مدل اقتصادی تولید بالقوه، رشد بهره وری و بهره برداری از منابع
|کد مقاله||سال انتشار||مقاله انگلیسی||ترجمه فارسی||تعداد کلمات|
|11414||2006||20 صفحه PDF||سفارش دهید||9320 کلمه|
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Publisher : Elsevier - Science Direct (الزویر - ساینس دایرکت)
Journal : Journal of Macroeconomics, Volume 28, Issue 4, December 2006, Pages 645–664
This paper specifies a macroeconometric model providing a simultaneous framework for estimating the natural rate of unemployment, the full-employment (FE) labor force and hours of work, the FE productivity growth rate, and the growth path of potential (FE) output during 1960–2000. The estimated output and unemployment gaps are consistent with Okun’s Law. Historical perspective is provided on the expansion of the nineties by comparing it with those of the three previous decades in terms of growth and utilization of potential output. Factors accounting for the growth of potential output, productivity and labor supply are identified and compared.
The strong performance of the US economy during the latter 1990s spawned both popular visions of a transcendent future for the “New Economy” and careful empirical studies of that experience.1 This paper provides historical perspectives on key characteristics of the expansion of 1991–2000, by comparing it with the previous long expansions of 1961–1969 and 1982–1990 and the chaotic period of oil shocks and responses during 1970–1981. For each sub-period, we examine the paths of actual output and productivity relative to those of potential output and productivity. The potential measures are obtained by solving a system of estimated labor demand and supply equations, subject to the condition that the labor market clears at the natural rate of unemployment. Utilizing these model-based assessments of potential, we compare the 1991–2000 expansion with previous business cycles in terms of growth and utilization of potential and also identify and compare factors accounting for the growth of potential output, productivity, and labor supply, namely, the contributions of capital deepening and technical progress to the growth of potential productivity, the contributions of changes in real wages and tax policy to the potential rate of capital deepening, and contributions of changes in average hours, labor force participation rates, and natural unemployment to potential growth of labor supply. The salient features of our model of potential, or full-employment (FE), output are described in Section 2. The next sections explain how we model the natural rate of unemployment (Section 3), FE labor supply (Section 4), and FE labor demand (Section 5). Section 6 presents the additional relationships and identities needed to close the model and solves these relationships jointly for FE output. The solution values are then used to measure the output and unemployment gaps during 1960–2000 (Section 7) and to analyze the role of productivity gains and other determinants of actual and potential output growth (Section 8) during the sub-periods of interest. Our results are summarized in Section 9. A key ingredient of the model is the specification of an aggregate Cobb–Douglas production function with Hicks-neutral technical change at a time-varying rate. Imperfect competition is assumed, with firms choosing inputs to minimize cost and setting prices as a markup on unit labor cost. Our data is from official government sources in the United States, including the national income accounts from the Bureau of Economic Analysis (BEA) and labor force and productivity data from the Bureau of Labor Statistics (BLS). The BLS series on labor productivity, output, hours, and related data in the non-farm business (NFB) sector are the most widely cited productivity measures and are featured in our analysis.
نتیجه گیری انگلیسی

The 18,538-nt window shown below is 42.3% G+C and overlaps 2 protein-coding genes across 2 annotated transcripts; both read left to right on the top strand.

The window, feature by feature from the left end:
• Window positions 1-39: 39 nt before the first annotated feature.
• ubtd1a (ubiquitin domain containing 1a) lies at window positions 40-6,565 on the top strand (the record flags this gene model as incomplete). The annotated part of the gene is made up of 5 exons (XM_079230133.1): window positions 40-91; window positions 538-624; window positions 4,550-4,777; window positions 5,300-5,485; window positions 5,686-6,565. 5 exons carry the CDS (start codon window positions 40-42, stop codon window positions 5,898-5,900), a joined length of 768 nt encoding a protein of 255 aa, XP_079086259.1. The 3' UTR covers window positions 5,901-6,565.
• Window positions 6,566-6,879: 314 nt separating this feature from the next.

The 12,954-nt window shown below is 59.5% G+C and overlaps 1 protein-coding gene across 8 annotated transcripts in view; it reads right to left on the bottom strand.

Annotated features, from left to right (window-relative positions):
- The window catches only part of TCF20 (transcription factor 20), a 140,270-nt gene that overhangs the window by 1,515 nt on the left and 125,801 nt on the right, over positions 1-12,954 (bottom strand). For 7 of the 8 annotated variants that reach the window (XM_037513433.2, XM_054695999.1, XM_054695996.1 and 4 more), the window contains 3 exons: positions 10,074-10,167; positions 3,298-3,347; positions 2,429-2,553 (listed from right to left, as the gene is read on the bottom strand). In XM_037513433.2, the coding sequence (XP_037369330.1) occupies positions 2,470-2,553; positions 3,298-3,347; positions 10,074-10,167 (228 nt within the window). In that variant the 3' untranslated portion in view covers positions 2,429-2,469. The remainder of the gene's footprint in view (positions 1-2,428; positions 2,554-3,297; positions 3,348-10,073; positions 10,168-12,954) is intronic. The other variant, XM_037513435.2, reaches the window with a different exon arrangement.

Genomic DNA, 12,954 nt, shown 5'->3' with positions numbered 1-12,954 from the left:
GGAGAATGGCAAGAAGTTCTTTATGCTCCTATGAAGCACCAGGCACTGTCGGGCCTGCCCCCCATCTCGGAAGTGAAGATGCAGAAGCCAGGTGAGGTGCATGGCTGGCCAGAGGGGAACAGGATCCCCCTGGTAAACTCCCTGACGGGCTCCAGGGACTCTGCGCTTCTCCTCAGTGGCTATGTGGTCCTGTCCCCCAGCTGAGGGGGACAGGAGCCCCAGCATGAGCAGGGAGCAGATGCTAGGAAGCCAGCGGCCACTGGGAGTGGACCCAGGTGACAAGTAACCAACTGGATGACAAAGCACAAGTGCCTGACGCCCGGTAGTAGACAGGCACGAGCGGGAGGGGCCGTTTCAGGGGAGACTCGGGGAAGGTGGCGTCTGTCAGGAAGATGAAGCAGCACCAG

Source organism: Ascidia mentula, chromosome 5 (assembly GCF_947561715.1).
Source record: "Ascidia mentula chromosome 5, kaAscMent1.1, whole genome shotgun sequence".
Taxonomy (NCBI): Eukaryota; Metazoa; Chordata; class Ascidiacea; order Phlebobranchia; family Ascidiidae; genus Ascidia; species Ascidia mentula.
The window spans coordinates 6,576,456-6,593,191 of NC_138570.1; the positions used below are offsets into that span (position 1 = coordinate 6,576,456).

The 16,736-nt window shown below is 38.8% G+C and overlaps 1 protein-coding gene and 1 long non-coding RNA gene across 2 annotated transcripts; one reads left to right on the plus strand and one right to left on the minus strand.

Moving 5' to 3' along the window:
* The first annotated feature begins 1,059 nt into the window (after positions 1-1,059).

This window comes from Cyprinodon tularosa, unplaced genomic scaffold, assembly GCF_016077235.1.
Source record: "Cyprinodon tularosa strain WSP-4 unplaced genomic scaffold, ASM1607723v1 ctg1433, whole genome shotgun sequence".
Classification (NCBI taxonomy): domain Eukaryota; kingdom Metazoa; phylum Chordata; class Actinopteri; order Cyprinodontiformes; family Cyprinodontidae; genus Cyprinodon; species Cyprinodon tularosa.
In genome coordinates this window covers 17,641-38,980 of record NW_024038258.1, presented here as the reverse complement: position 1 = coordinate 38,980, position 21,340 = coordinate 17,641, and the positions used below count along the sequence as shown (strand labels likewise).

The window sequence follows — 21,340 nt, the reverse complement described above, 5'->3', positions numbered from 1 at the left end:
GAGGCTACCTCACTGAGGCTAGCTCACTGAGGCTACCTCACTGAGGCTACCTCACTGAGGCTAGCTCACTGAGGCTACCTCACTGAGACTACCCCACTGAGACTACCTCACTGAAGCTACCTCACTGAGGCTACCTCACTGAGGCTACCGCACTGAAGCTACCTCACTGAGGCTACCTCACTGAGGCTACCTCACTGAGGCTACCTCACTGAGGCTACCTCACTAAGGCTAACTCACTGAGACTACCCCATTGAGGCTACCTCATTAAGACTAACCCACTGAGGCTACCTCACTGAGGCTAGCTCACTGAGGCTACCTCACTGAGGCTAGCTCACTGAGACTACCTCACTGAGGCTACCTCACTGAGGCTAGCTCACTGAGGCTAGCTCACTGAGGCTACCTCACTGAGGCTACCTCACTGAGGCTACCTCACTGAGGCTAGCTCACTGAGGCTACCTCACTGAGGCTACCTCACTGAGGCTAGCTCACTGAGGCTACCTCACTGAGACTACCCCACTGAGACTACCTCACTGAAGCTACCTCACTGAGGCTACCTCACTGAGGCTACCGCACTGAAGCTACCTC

We have specified and estimated a simultaneous model of labor demand and supply that can be used to generate a FE growth path of the US economy that is consistent with attaining the natural rate of unemployment each year. Solving the model yields annual estimates of FE output, hours, productivity, real wages, and labor force that provide yardsticks for assessing actual economic performance. Our particular concern has been to see how the 1991–2000 expansion ranks in terms of growth and utilization of potential relative to the previous long expansions of 1961–1969 and 1982–1990 and the unsettled 1970–1981 period. Because our potential path is derived from a structural model, we are able to identify the contributions of key endogenous and exogenous variables to developments of potential output and related variables over the periods of interest. The output and unemployment gaps generated by the model yield an estimated Okun’s Law coefficient of −1.9, close to the current consensus value of −2.0, so that our estimates of the natural rate of unemployment and the level of potential output are internally consistent and satisfy the relationship predicted by accepted macroeconomic theory and measurement, giving support to the model specification. The actual Solow residuals calculated from our aggregate Cobb–Douglas production function closely track the multifactor productivity index of the BLS, despite the fact that the latter is estimated by a different methodology and in considerable underlying industry detail, adding to our confidence in this element of the model. A counterfactual experiment with our demographic variant of the empirical model of the NAIRU developed by Staiger, Stock and Watson indicated that demographic shifts accounted for 91% of the decline in the estimated natural rate between 1982 and 1991, whereas the corresponding figure for 1992–2000 was only 16%. Our analysis indicates that the productivity surge observed during the second half of the 1990s was largely a cyclical phenomenon as the economy caught up to its potential path, with actual productivity growth in the NFB sector increasing 1.02 percentage points and FE productivity growth only 9 basis points from the first half of the expansion. Even though potential productivity growth did not accelerate much in the second half of the 1990s, growth of potential output did, owing to a 0.5 percentage point rise in labor supply growth. Because the recovery in the early nineties started from a low level of output utilization, and because potential growth accelerated moderately in 1996–2000, the expansion ended with output only slightly above potential, for both real GDP and NFB output. The experience differed markedly during the long expansions of the 1960s and 1980s, when output rose to levels 3–4% above potential. The close balance between actual and potential output in the mature stage of the expansion of 1991–2000 is consistent, of course, with the modest level of inflation of the period. The expansion of 1961–1969 substantially outpaced that of 1991–2000 in every aspect of real economic performance in both the NFB sector and the total economy and in both actual and potential growth. In 1961–1969 the rate of technical progress in the NFB sector was about twice that of 1991–2000, capital deepening was nearly 50% faster, and consequently FE productivity grew nearly two-thirds more rapidly than in the latter expansion. Despite the oil shocks during 1970–1981, FE productivity in non-farm business grew more rapidly than during the 1982–1990 expansion, owing to a faster rate of technical progress. Thus, the 1980s saw the smallest productivity gains, both actual and potential, in our entire historical period. With regard to the supply side of the labor market, we find that FE labor supply to the NFB sector grew at about the same rate on average in each of the first three decades of our sample, when declining working hours were offset by increases in labor force participation and other factors. FE NFB labor supply growth then slipped in 1991–1995, primarily due to a reallocation of labor away from the NFB sector; but it accelerated sharply in 1996–2000 as labor returned to the sector, population growth accelerated, and the natural employment rate increased. Because of sectoral shifts in employment, FE labor supply growth in the total economy was significantly slower than that in the NFB sector in 1961–1969 and 1991–2000. Along our full-employment path, capital deepening averaged 1.17% per annum in 1961–1969, declined to 50 basis points in 1970–1981 and 1982–1990, then rebounded to 70 basis points in 1991–1995 and 88 basis points in 1996–2000. Real wage growth was a substantial stimulus to capital deepening throughout the sample period and was especially important during the 1961–1969 expansion. Large decreases in the relative price of investment goods dominated the real wage effect beginning in the early eighties, however, owing principally to the rapid fall of semi-conductor and computer prices during those years. Increasing depreciation rates depressed deepening moderately between 1961 and 1995, but rather substantially in 1996–2000. Significant increases in deepening accompanied the liberalization of tax policy affecting investment decisions from the early sixties to the mid eighties, but subsequent tightening of depreciation rules and elimination of the tax credit for equipment investment led to small negative impacts through the mid-nineties.